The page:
Saltburn Convalescent Home

Saltburn Convalescent Home

Saltburn House as it is now known was opened in 1872 at a cost of £12,000 by Messrs Pease as a Convalescent Home for their workers. The home became a temporary base for Silcoates School in Wakefield after it burnt down in 1904. The rebuilt school, still open at the time of writing, offers assisted aid to pupils with what is known as the ’Saltburn Bursary’ in memory of the link with the town. The house was later sold to the Working Men’s Club and Institute Union (”the CIU”), which converted it into a convalescent home for club members, one of several around the country. Its ”residents” usually came, from all the major working-class areas of the UK, for subsidised two-week breaks. They were easy to recognise from the yellow button badges they were issued by the ”Superintendent” on arrival. Subsequently bought by Hayes Working Men’s Club it has since been renamed ”Saltburn House” in 2014.
Image courtesy of a supporter of the Archive (from a postcard view).

6 comments to Saltburn Convalescent Home

  • I have a copy of a photo of a group of older men(arranged in rows) in front of a conservatory style building, with the Photographers name(hard to read) and the address, Milton Street, Saltburn. My G.G Grandfather( died 1922), is one of the men in the photo. Could it have been taken at Saltburn House?

    • Callum Duff

      The Photographer might be Pitchforth. He had a studio on Milton Street and many of his photographs still appear for sale on eBay today.

  • Martin Grundy

    According to a photo similar to that described by Joanne Moylan was taken in 1937.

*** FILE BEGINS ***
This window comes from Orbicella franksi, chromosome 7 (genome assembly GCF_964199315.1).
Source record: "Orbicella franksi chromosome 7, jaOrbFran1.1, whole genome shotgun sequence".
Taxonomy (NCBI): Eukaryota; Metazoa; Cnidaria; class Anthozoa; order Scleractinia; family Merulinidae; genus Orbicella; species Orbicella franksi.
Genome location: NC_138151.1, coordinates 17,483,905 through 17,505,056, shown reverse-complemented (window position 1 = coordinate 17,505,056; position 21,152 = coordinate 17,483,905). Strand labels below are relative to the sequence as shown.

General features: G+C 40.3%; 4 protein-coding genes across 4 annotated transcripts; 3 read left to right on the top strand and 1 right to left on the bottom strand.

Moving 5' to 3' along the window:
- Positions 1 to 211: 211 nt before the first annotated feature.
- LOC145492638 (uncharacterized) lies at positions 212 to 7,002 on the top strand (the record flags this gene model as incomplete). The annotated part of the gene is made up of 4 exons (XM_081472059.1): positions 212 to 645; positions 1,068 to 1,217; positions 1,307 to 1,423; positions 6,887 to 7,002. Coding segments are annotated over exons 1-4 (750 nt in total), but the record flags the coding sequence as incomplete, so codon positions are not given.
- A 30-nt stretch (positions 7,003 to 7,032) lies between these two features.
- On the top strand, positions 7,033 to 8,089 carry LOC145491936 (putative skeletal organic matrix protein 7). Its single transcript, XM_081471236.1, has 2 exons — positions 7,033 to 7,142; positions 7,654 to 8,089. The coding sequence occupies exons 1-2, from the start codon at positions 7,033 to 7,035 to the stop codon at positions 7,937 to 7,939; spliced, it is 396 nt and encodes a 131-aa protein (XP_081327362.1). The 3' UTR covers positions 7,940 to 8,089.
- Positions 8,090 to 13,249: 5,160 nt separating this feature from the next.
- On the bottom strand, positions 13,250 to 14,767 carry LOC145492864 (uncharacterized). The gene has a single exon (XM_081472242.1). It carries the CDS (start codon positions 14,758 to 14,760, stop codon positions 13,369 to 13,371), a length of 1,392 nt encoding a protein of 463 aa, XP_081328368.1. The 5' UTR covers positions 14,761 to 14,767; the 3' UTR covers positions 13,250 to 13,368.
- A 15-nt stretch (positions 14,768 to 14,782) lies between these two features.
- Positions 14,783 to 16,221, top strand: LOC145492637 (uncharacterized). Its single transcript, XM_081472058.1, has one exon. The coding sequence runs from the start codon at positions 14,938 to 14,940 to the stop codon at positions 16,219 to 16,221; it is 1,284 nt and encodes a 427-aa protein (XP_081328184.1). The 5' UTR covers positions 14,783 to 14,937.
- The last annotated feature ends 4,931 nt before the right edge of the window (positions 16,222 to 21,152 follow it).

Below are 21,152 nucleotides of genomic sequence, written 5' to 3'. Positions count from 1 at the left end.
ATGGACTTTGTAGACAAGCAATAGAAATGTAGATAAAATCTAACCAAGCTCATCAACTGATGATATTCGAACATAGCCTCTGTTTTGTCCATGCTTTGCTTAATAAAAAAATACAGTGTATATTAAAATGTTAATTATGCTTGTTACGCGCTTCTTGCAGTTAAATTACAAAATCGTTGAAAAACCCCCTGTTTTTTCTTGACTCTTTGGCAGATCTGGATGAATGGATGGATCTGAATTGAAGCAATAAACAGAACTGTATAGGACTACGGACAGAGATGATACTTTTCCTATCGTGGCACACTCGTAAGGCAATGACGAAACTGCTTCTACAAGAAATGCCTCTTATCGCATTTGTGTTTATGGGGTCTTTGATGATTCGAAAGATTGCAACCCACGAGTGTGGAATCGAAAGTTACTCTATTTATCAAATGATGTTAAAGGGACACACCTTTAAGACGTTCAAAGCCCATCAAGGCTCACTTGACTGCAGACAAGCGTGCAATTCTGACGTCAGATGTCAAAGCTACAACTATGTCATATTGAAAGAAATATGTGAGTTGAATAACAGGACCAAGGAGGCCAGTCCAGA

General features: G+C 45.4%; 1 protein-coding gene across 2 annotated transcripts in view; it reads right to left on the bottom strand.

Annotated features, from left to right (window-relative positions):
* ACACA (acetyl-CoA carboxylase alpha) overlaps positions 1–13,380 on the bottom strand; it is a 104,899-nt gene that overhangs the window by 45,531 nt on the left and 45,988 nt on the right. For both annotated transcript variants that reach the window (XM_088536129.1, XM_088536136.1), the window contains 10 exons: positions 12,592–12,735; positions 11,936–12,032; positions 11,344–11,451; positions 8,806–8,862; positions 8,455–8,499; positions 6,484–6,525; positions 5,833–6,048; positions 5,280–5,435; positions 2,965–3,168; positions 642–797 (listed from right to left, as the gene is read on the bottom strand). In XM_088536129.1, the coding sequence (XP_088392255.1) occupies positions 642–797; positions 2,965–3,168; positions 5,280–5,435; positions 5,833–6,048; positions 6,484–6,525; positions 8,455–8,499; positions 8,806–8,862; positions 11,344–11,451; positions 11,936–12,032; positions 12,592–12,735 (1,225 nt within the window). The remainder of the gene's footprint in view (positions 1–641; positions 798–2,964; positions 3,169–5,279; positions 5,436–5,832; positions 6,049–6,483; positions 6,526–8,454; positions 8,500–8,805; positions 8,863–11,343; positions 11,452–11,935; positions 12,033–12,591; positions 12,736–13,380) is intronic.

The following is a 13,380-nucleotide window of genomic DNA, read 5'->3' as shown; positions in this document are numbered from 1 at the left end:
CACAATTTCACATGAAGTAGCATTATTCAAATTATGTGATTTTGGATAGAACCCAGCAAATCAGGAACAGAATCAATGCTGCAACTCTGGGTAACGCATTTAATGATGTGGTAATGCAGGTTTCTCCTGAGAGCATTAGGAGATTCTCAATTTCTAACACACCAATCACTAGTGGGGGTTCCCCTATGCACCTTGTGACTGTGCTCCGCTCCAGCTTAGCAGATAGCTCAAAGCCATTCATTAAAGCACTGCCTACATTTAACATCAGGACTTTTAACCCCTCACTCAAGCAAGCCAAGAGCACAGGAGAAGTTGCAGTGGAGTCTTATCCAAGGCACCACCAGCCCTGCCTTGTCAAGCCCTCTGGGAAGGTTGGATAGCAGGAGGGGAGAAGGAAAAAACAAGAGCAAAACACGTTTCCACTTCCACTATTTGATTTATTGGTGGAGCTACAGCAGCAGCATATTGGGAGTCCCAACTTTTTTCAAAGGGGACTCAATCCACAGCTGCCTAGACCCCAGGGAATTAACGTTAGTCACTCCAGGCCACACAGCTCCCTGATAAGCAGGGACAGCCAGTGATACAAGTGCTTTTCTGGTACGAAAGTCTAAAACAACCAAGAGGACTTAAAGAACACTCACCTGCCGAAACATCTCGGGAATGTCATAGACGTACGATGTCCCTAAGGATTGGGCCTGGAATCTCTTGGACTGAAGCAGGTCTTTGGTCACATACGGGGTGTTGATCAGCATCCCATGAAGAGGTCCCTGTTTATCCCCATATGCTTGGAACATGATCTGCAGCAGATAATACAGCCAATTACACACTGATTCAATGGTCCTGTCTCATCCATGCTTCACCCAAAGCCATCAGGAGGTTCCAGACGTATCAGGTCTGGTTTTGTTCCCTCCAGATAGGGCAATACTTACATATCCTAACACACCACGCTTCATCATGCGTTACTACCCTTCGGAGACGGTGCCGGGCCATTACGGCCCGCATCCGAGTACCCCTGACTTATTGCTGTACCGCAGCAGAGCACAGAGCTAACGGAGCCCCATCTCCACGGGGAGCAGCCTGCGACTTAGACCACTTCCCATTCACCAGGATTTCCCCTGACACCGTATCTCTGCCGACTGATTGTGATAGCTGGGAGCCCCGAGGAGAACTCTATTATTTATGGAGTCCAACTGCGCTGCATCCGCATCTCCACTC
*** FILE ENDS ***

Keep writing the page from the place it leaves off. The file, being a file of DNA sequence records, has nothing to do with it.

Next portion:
However, the gentleman standing seventh from the left in the back row looks very much like my GreatGreatGrandfather, John Grundy, who died in 1932. Joanne’s GGGrandfather died in 1922, which further brings into question the date of the photo.

  • Terry Kenny

    I have a photograph [it is the picture side of a postcard] of 4 rows of men and one woman with a sign at the front saying ‘Club Union Convalescent Home Saltburn by the Sea’. It looks as though it has been taken in a conservatory judging by the plants. There is no date but my grandfather is seated far right at the end of the 2nd row up. The woman’s dress looks pre-twenties. I wondered if my grandfather might have gone to convalesce there after the 1st W.W. On the reverse of the postcard is the information ‘Published by W. Payne, The Bazaar, Saltburn by the Sea.The noted shop for Tobacco, Cigars & Fancy Goods. Dealer in Talking Machines and Records. Can anyone enlighten me?

  • Callum Duff

    All – I run a Facebook page called ‘Saltburn OneFifty Plus’ which has an album of of photographs showing Saltburn Convalescent Home in different stages of its life. As for Terry’s postcard, the conservatory-type building shown was the Convalescent home’s ‘Winter Garden’ which is sadly no longer part of the current structure. As for the location of ‘The Bazaar’, this was a populist phrase used the early C20th for shops selling a variety of items where the customer could browse rather than shops selling one thing and being served directly. A Trade Directory of 1910 lists a Walter Payne, Fancy Repository, 7 Dundas Street. This current address is a small terraced house built in the last 25 years so depending on the date of your card, we can determine the original location of the shop.

  • Terry Kenny

    Thanks for that information. Unfortunately the card is not dated. I assumed that it was post W.W.1 [he served in the war when he was 38/39 and was gassed, I thought it might he might have been there convalescing for that reason] but it could be pre-war as the lady’s dress is definitely Edwardian/early Georgian [V]. As a mill worker would it have been used for people in his position if they needed convalescent?

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